There are a few polytunnels where more tricky work goes on. In one, I’m shown the painstaking process of fertilising female aspen trees from male ones – the two types of tree being separate, making fertilisation in the wild much more difficult (unlike so-called monoecious trees that have both male and female flower parts on the same tree). Here, the staff collect pollen from the male trees and ‘paint’ it onto the female catkin. When later, the female tree produces a fruit containing seeds, an hourly watch is kept to ensure the fruit doesn’t split and scatter the seeds with no-one there to collect them. One year, some of the seeds blew onto some juniper plants in the same tunnel, so rather than attempt to separate them they were planted out together – nature making its own interventions.
Trees for Life also has many volunteers helping out too. In the nursery, they help with weeding, pricking out seedlings and other tasks, while up in the hills of the estate and Glen Affric, there’s a whole range of work to be done, not least planting trees but also helping with fencing or removing invasive and non-native species.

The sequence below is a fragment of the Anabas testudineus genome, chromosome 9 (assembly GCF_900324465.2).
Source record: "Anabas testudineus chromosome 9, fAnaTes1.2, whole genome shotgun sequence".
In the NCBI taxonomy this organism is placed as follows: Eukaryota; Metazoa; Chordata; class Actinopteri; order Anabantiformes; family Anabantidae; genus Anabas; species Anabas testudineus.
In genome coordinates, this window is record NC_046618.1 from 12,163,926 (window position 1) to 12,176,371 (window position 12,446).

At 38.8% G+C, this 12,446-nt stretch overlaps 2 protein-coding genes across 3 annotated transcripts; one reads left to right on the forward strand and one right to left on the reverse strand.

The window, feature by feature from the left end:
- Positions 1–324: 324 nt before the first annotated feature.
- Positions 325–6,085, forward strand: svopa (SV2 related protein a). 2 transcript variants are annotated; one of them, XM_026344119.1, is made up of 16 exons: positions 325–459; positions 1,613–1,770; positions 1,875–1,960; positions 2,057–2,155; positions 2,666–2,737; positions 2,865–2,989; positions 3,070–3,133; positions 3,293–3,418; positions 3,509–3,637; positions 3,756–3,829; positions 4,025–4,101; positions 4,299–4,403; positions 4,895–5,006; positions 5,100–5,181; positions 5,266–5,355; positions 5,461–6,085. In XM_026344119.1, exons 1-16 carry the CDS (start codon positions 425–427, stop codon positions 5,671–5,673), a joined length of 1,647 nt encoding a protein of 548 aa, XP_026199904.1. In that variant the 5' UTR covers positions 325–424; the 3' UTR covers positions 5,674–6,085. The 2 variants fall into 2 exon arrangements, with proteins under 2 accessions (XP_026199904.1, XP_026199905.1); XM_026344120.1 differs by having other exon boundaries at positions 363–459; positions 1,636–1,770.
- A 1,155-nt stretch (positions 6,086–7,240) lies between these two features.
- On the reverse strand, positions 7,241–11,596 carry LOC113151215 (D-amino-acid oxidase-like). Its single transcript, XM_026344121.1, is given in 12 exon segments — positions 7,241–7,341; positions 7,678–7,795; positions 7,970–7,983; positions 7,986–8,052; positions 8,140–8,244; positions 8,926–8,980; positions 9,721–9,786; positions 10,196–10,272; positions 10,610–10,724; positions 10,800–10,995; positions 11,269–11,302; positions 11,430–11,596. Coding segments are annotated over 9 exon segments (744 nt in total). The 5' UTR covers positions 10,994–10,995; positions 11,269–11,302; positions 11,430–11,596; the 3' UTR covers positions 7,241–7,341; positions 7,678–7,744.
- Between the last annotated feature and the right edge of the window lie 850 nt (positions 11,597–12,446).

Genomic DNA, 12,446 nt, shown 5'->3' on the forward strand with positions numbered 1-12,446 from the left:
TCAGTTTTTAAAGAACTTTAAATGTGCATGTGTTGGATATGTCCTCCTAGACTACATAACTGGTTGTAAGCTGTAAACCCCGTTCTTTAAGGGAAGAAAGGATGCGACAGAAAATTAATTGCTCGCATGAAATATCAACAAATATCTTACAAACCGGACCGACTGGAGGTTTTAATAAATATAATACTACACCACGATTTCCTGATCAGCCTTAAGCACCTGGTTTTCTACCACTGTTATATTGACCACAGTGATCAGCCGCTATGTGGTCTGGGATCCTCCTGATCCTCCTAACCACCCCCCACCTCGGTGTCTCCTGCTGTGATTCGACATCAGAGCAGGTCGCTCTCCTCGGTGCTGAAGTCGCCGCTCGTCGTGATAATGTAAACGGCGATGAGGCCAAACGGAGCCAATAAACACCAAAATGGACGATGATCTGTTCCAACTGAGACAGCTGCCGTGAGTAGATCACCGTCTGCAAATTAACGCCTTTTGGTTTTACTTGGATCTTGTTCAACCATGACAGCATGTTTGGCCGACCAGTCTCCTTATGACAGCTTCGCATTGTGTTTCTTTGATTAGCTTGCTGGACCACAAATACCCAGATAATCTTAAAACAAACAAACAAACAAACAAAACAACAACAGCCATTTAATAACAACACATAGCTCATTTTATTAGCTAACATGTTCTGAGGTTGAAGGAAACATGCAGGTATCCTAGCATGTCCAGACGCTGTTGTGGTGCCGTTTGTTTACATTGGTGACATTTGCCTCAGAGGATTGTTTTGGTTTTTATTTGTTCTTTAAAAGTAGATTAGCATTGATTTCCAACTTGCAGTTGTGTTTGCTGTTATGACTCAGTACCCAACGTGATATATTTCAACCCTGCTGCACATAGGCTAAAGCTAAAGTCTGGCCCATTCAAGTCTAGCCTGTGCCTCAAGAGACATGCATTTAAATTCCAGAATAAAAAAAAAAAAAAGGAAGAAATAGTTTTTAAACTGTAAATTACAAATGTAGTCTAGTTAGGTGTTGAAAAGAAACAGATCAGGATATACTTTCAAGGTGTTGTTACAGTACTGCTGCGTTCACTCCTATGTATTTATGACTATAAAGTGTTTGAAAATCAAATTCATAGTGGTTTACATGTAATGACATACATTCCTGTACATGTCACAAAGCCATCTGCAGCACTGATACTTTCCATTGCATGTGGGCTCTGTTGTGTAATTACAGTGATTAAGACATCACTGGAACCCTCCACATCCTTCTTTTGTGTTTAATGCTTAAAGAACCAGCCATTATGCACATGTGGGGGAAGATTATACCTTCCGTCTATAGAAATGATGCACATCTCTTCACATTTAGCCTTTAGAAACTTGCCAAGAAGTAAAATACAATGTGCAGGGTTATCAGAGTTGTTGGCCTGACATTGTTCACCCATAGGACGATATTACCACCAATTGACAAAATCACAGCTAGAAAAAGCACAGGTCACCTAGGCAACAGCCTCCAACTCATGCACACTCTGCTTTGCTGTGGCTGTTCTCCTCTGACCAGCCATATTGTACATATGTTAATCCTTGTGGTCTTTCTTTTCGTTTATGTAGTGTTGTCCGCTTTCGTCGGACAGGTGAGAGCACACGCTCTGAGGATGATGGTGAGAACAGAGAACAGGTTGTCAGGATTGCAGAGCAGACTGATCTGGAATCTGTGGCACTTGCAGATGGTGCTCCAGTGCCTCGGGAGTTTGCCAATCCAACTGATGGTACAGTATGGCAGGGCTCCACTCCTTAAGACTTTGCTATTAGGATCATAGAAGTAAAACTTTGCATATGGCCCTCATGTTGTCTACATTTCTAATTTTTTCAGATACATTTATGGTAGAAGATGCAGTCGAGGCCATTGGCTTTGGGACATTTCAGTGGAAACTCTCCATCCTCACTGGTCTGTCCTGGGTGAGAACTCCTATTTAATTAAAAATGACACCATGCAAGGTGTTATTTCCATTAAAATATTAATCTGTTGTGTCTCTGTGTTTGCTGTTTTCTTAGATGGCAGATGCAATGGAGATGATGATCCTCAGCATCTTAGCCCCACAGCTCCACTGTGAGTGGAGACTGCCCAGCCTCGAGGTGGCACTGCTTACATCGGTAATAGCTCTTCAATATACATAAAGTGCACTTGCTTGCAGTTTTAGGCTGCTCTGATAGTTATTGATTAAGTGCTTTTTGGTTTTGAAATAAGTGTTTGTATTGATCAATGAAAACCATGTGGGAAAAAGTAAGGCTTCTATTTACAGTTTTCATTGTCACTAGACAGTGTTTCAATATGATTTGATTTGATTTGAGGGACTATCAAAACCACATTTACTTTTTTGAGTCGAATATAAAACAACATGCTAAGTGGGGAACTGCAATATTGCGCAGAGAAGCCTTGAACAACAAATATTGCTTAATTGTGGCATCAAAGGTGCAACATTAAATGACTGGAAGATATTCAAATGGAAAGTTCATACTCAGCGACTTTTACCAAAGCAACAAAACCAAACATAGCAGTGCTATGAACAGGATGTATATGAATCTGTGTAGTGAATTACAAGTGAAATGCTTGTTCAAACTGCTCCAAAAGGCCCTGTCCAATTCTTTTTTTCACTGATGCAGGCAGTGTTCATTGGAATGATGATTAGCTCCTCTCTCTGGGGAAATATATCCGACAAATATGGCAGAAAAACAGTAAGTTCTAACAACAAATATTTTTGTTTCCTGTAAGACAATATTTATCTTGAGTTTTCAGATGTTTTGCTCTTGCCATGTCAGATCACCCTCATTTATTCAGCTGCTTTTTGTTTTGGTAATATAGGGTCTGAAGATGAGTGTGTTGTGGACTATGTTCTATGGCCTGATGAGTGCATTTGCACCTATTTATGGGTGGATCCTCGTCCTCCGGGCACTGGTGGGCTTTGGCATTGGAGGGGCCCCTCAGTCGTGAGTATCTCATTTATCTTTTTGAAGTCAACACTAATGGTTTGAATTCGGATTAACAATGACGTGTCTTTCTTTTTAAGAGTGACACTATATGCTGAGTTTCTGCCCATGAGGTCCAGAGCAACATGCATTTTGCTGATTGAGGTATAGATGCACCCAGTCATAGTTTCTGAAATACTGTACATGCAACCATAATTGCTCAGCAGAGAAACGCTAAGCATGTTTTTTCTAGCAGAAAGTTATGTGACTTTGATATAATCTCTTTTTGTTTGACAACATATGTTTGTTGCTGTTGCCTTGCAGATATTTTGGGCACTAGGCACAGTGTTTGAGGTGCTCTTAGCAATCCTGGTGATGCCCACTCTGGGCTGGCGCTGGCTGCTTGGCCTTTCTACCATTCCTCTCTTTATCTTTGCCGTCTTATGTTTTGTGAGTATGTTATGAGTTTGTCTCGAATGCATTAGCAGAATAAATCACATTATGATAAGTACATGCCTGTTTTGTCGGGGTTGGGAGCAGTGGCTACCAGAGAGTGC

Back in the Rewilding Centre’s warm and welcoming café, I have a coffee before heading off to explore the forests and hills behind it. Many of the paths through the forests behind the Centre are wheel-chair accessible, and signs on the way round, and in the Centre – in both Gaelic and English – give helpful, brief summaries about trees, forests, heathland, bogs, montane scrub, wildlife, culture, art and more.
The more hardy can walk further up through the forests to the heathland beyond, on the so-called heather path. Birds dart across the paths and there are wonderful views, as I emerge from the trees to still partly snow-covered mountain tops beyond to the west. Here, I come across a sign acknowledging the support of the EU for some of the Dundreggan woodland. It’s bitter-sweet: great to see the impact of European support, but less so to know that’s now lost due to Brexit. I come back down to the Centre on the ‘pine path’ passing beautiful Scots pines, their red trunks and branches and vibrant green needles a huge symbol of hope.
The rewilding journey is a long and vital one. With places like Dundreggan and Glen Affric showing the way, it can – and must – be a successful one.